How do I read the lien details?

There are some details in the lien information to pay attention to:

Business debtor and individual debtor

  • This can happen in the case of a co-signer. If a business goes bankrupt, to avoid not getting money they might add an individual debtor.

Registration period

  • Shows how long the lien is valid for and provides you details to see when the lien was registered.
  • If they are not done paying at the end of the term or refinance, then even though its expired, the lien company can take another one out.

Secured party

  • Tells you who provided the lien – typically a financial institution.

Registering agent

  • The company who registered the lien.

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I’m buying from a dealer; do I need to search for liens?

If you are buying from a licensed dealer in Canada, it is against the law for them to sell a vehicle with a lien on it. In this case, you do not need to conduct a lien search. 

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What do I do if the seller has a lien on the vehicle?

If you are buying a vehicle privately, it’s important to ensure you’re aware if there is a lien (money owing) on the vehicle. It’s normal for there to be a lien, it’s important that you know how to ensure the lien has been properly paid off. 

If there is a lien, make sure it's cleared before you take possession of the vehicle or else you could become legally responsible for it.

To remove a lien: 

Go to the bank with the seller to confirm the amount owed to pay off the lien.

Once you get this information, we recommend writing two cheques; one directly to the bank for the remainder of the lien. This will protect you and ensure it is paid off properly. If any money is left to pay to the owner, then make a second cheque out in the owner’s name.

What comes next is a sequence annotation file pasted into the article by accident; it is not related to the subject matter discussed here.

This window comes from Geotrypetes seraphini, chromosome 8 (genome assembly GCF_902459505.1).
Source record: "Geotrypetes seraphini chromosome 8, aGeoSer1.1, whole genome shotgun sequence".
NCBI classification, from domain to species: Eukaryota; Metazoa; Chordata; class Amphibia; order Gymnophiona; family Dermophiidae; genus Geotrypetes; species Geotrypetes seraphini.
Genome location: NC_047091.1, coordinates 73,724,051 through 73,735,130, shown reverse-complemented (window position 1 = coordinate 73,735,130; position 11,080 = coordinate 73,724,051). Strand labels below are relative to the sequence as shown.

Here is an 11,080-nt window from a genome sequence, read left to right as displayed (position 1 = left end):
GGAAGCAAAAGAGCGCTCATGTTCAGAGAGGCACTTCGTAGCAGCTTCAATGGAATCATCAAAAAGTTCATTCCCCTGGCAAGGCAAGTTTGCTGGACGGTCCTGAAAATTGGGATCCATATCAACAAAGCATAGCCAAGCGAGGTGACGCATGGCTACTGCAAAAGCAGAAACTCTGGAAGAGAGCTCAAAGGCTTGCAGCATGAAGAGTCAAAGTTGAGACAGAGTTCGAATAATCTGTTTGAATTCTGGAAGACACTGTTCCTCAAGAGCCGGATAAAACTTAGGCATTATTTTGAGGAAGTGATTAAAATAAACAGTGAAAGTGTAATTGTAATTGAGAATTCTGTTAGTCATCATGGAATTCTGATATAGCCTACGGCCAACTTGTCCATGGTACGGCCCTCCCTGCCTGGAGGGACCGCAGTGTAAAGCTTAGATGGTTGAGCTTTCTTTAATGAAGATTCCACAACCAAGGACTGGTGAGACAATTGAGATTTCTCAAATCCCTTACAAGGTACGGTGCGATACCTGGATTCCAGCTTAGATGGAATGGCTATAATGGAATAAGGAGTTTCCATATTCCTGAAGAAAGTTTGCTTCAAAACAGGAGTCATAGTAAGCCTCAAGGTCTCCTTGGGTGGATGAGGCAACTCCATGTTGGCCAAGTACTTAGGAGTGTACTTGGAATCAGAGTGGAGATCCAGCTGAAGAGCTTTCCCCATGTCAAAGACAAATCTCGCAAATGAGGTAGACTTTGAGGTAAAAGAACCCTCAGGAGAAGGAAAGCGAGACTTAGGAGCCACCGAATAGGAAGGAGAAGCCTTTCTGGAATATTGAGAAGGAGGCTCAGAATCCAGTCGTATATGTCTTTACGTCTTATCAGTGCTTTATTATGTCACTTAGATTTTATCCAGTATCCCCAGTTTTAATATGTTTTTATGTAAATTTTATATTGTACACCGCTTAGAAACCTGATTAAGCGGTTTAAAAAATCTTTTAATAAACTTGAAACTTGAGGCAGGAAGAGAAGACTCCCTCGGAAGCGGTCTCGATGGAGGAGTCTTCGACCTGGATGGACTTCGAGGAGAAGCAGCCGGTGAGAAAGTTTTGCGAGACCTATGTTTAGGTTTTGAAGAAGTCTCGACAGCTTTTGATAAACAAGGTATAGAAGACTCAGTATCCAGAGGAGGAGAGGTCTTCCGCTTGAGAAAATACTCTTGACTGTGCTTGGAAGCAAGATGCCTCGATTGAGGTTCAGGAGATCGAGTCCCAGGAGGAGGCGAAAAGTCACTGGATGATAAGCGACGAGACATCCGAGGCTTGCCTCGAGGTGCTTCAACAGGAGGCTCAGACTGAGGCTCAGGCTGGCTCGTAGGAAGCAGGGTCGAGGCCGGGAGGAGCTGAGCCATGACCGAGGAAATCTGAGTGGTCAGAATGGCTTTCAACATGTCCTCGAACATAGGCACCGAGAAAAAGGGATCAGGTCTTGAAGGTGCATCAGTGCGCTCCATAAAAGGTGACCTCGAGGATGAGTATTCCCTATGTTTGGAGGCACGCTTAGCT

When the lien is cleared from the financial institution, the owner will get a lien discharge form. You can ask the seller for a copy for your records.

It can take 30 to 90 days for the lien to be cleared from the registry where we get our information.

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What is a "Debtor"?

This term is used and seen on the report if the vehicle has a lien on it. The debtor is the borrower in a lender/borrower relationship. Typically, the debtor is also the owner of the vehicle. 

The responsibility of the lien follows the current owner of the asset, not the debtor.

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What is a lien?

A car lien is an interest in the car that the owner grants to another party (such as a bank, financial institution, or other party), usually as security or collateral for a debt, until such debt has been discharged.

As an example, if you own a vehicle and you finance all or some of that vehicle with a bank, your vehicle will likely have a lien registered against it by the bank. The vehicle is the bank’s “security” that you will pay back the money they loaned you. If you don’t pay it back, they could repossess the vehicle.

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Why is public lien information displayed on CARFAX Canada Vehicle History Reports?

  • In Canada, lien information is publicly accessible through sources such as PPSA.ca (fees apply).
  • When you search for a lien, it could return details such as the lien holder's name, address, the company who financed the lien, etc.
  • When a lien is granted, the individual who signs the documentation is noting that it is public information, and they are acknowledging that the lien can be searched for.
  • It’s important to note that a lien is attached to the vehicle, not the individual.  So, when buying a used vehicle, it's important that buyers are aware of any outstanding liens so that they don’t get stuck with someone else’s debt.
  • If you find out there is a lien on a vehicle you intend to purchase, don’t worry. They are easy to clear before you take possession. We have instructions on our website that you can follow.
  • If you have any other questions on why certain details are being displayed in the lien information, we recommend you reach out to the secured party who financed the lien.

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